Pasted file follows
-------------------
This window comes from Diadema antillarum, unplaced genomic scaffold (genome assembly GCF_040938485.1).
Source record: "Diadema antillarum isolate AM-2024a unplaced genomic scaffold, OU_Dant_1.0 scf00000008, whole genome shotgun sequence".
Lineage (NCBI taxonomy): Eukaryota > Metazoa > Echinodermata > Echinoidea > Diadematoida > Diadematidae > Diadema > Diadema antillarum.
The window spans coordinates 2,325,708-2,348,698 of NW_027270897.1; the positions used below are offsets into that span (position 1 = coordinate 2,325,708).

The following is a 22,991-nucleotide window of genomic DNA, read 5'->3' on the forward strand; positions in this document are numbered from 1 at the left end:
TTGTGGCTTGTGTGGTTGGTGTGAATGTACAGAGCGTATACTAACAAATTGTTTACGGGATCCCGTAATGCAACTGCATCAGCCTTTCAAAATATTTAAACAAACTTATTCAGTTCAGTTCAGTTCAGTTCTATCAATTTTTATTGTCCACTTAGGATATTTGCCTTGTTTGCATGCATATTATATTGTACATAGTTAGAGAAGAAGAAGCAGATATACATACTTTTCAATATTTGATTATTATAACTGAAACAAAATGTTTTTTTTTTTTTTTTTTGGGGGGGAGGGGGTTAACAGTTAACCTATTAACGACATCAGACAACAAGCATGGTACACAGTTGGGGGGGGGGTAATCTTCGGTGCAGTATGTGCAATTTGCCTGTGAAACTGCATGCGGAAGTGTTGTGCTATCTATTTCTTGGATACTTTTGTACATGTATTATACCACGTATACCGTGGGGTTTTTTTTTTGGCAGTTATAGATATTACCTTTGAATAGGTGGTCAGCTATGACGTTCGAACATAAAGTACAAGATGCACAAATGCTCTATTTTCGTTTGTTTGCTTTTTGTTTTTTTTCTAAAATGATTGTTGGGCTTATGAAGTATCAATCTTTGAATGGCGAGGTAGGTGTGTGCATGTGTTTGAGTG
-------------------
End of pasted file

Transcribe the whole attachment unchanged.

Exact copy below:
This window comes from Diadema antillarum, unplaced genomic scaffold (genome assembly GCF_040938485.1).
Source record: "Diadema antillarum isolate AM-2024a unplaced genomic scaffold, OU_Dant_1.0 scf00000008, whole genome shotgun sequence".
Lineage (NCBI taxonomy): Eukaryota > Metazoa > Echinodermata > Echinoidea > Diadematoida > Diadematidae > Diadema > Diadema antillarum.
The window spans coordinates 2,325,708-2,348,698 of NW_027270897.1; the positions used below are offsets into that span (position 1 = coordinate 2,325,708).

The following is a 22,991-nucleotide window of genomic DNA, read 5'->3' on the forward strand; positions in this document are numbered from 1 at the left end:
TTGTGGCTTGTGTGGTTGGTGTGAATGTACAGAGCGTATACTAACAAATTGTTTACGGGATCCCGTAATGCAACTGCATCAGCCTTTCAAAATATTTAAACAAACTTATTCAGTTCAGTTCAGTTCAGTTCTATCAATTTTTATTGTCCACTTAGGATATTTGCCTTGTTTGCATGCATATTATATTGTACATAGTTAGAGAAGAAGAAGCAGATATACATACTTTTCAATATTTGATTATTATAACTGAAACAAAATGTTTTTTTTTTTTTTTTTTGGGGGGGAGGGGGTTAACAGTTAACCTATTAACGACATCAGACAACAAGCATGGTACACAGTTGGGGGGGGGGTAATCTTCGGTGCAGTATGTGCAATTTGCCTGTGAAACTGCATGCGGAAGTGTTGTGCTATCTATTTCTTGGATACTTTTGTACATGTATTATACCACGTATACCGTGGGGTTTTTTTTTTGGCAGTTATAGATATTACCTTTGAATAGGTGGTCAGCTATGACGTTCGAACATAAAGTACAAGATGCACAAATGCTCTATTTTCGTTTGTTTGCTTTTTGTTTTTTTTCTAAAATGATTGTTGGGCTTATGAAGTATCAATCTTTGAATGGCGAGGTAGGTGTGTGCATGTGTTTGAGTG